Russell Sanchez

San Ildefonso Pueblo

Curator Russell Sanchez (San Ildefonso) is a potter and tribal leader. He is a traditionalist at heart and believes that part of “tradition” is moving forward and not being stuck in the past.


Tribal Affiliations:

Artwork Affiliations:

Russell chose the following for the Grounded in Clay exhibit:

San Ildefonso terraced water jar

San Ildefonso terraced water jar
c. 1860–1920
Clay and paint
13½ x 12½ in. (34.3 x 31.8 cm)
Collection Vilcek Foundation

San Ildefonso Water Jar

This pot probably sat in a corner of a room, in a space convenient enough for it to be used for dipping a drink of water or for preparing meals. Smaller jars were used to bring in water from the wells or river, and the water was then poured into a larger jar. There is a stain around the rim of the pot from the oils of people’s hands, also slight discoloration, scratches on the surface, and the earthen smell of water. The pot is carefully engineered and significantly worn in ways typical of a water jar. Its narrow opening prevents spillage when a dipper is used to retrieve water, and the concave base allows the summer heat to dissipate, cooling the jar and its contents.

This is an exquisite jar, carefully and lovingly formed and painted. Clays, slips, and paints are all harvested locally. Here, the slip is stone-polished, and the jar has been used for storing and serving water. The evenness of the designs indicates that a skilled potter painted the jar. Some might mistake the double wavy lines as depicting the water serpent Avanyu or another ceremonial symbol, but they simply depict water and hills. Above and below the wavy lines are rain clouds. Inside the jar’s rim is another set of rain clouds, this set with green plant life emerging. The terraced symmetrical design filled with hatched lines indicates rainfall. This is a design of our village and not something borrowed from another Pueblo.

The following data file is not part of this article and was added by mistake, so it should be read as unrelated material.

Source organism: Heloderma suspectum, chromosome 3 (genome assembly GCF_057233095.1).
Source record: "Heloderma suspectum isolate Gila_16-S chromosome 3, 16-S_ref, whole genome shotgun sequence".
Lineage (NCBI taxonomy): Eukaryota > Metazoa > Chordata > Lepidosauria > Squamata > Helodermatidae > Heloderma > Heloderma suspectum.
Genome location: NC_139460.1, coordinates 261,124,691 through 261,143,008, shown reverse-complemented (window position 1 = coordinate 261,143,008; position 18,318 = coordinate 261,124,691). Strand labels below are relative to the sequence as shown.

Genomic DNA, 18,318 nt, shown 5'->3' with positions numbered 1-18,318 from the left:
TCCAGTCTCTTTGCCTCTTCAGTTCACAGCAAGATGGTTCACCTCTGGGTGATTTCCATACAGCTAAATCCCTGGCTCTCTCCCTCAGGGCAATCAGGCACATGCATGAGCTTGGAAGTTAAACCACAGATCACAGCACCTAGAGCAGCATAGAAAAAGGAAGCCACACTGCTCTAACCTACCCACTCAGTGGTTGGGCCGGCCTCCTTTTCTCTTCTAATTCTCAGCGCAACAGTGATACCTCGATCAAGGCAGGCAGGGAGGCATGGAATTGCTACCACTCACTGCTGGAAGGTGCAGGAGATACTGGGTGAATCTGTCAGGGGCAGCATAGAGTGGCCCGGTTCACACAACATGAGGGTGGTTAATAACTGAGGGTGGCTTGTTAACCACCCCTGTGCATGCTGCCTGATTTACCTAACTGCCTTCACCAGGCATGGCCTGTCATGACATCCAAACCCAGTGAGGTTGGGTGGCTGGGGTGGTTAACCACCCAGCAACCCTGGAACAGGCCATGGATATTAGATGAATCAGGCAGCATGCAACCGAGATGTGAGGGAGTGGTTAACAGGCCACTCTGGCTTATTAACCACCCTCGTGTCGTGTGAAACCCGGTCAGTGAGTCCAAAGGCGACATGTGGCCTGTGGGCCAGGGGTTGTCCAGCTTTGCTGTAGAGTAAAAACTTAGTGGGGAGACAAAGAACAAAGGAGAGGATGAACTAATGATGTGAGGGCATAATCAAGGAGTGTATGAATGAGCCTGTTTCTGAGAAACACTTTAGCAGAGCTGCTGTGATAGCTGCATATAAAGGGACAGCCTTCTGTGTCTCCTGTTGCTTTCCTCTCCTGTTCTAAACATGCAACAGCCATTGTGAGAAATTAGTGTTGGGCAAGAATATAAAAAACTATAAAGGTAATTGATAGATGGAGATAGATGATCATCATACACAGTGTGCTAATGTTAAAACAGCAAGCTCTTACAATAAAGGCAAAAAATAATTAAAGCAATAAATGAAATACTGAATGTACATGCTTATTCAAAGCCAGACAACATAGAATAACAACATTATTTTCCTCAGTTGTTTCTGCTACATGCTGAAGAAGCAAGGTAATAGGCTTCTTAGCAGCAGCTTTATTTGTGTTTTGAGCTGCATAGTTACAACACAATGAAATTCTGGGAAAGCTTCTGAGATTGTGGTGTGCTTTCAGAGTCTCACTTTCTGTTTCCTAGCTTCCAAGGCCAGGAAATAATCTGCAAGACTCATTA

Although we cannot assume one person used one design exclusively, the “steps” are a unique identifier, and because rapacious ownership runs counter to the communal nature of pottery-making, jars like this are often labeled erroneously as kiva pots.¹ I find the idea offensive. It undercuts community and suggests that potters do not have the ingenuity to be continually trying new designs. These types of label do not take into account the deep meanings and knowledge that reside within our community.

Outsiders who create these labels do not fully understand the Tewa world. Even the most knowledgeable curator cannot spend a lifetime immersed in and participating at P’o Woe-geh Owingeh. If they did, they would comprehend that the use of a stepped rim is not an automatic indicator of a ceremonial jar. It is the actual use of the jar and the proper prayers in appropriate contexts that create a jar that might be labeled “ceremonial.” Such jars are not seen in public and do not leave our village; they are in constant use. When no longer able to serve their purpose, they are put to rest, just like any other community member.

Non-Native labels give pots like these a higher monetary value because the collector has seemingly collected the forbidden. Labels given by non–San Ildefonso people to our pottery often make no sense. While there is a stepped cut along the rim and this same stepped motif is publicly visible on buildings called kivas, these designs are not exclusive to one type of building or to one type of jar. Plain and simple, the stepped design represents the mountains.

¹ This pot was identified erroneously as a “ceremonial kiva pot” by an unknown person before this project began.